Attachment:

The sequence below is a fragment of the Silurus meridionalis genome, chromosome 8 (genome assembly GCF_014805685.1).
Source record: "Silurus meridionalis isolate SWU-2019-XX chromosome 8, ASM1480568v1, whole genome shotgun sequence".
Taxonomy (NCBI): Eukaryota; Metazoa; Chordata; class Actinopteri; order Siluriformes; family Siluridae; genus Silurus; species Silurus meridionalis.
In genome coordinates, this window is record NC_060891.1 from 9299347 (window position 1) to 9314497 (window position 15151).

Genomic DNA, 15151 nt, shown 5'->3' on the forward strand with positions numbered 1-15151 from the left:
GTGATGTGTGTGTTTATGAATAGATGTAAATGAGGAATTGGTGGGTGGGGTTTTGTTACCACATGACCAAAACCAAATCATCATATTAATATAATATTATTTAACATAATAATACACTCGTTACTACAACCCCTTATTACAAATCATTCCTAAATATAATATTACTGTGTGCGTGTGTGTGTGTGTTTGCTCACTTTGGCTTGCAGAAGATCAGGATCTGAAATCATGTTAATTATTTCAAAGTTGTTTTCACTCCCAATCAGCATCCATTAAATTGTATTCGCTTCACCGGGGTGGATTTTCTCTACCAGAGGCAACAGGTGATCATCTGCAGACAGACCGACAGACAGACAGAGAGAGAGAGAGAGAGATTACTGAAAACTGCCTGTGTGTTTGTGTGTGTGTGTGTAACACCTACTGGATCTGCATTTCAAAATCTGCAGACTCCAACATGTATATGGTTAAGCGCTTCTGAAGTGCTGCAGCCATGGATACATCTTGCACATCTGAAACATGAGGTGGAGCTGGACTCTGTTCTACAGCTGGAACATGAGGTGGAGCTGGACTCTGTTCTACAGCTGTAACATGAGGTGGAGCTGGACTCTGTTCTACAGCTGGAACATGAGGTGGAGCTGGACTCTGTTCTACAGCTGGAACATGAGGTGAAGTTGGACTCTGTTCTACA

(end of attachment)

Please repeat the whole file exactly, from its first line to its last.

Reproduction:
The sequence below is a fragment of the Silurus meridionalis genome, chromosome 8 (genome assembly GCF_014805685.1).
Source record: "Silurus meridionalis isolate SWU-2019-XX chromosome 8, ASM1480568v1, whole genome shotgun sequence".
Taxonomy (NCBI): Eukaryota; Metazoa; Chordata; class Actinopteri; order Siluriformes; family Siluridae; genus Silurus; species Silurus meridionalis.
In genome coordinates, this window is record NC_060891.1 from 9299347 (window position 1) to 9314497 (window position 15151).

Genomic DNA, 15151 nt, shown 5'->3' on the forward strand with positions numbered 1-15151 from the left:
GTGATGTGTGTGTTTATGAATAGATGTAAATGAGGAATTGGTGGGTGGGGTTTTGTTACCACATGACCAAAACCAAATCATCATATTAATATAATATTATTTAACATAATAATACACTCGTTACTACAACCCCTTATTACAAATCATTCCTAAATATAATATTACTGTGTGCGTGTGTGTGTGTGTTTGCTCACTTTGGCTTGCAGAAGATCAGGATCTGAAATCATGTTAATTATTTCAAAGTTGTTTTCACTCCCAATCAGCATCCATTAAATTGTATTCGCTTCACCGGGGTGGATTTTCTCTACCAGAGGCAACAGGTGATCATCTGCAGACAGACCGACAGACAGACAGAGAGAGAGAGAGAGAGATTACTGAAAACTGCCTGTGTGTTTGTGTGTGTGTGTGTAACACCTACTGGATCTGCATTTCAAAATCTGCAGACTCCAACATGTATATGGTTAAGCGCTTCTGAAGTGCTGCAGCCATGGATACATCTTGCACATCTGAAACATGAGGTGGAGCTGGACTCTGTTCTACAGCTGGAACATGAGGTGGAGCTGGACTCTGTTCTACAGCTGTAACATGAGGTGGAGCTGGACTCTGTTCTACAGCTGGAACATGAGGTGGAGCTGGACTCTGTTCTACAGCTGGAACATGAGGTGAAGTTGGACTCTGTTCTACA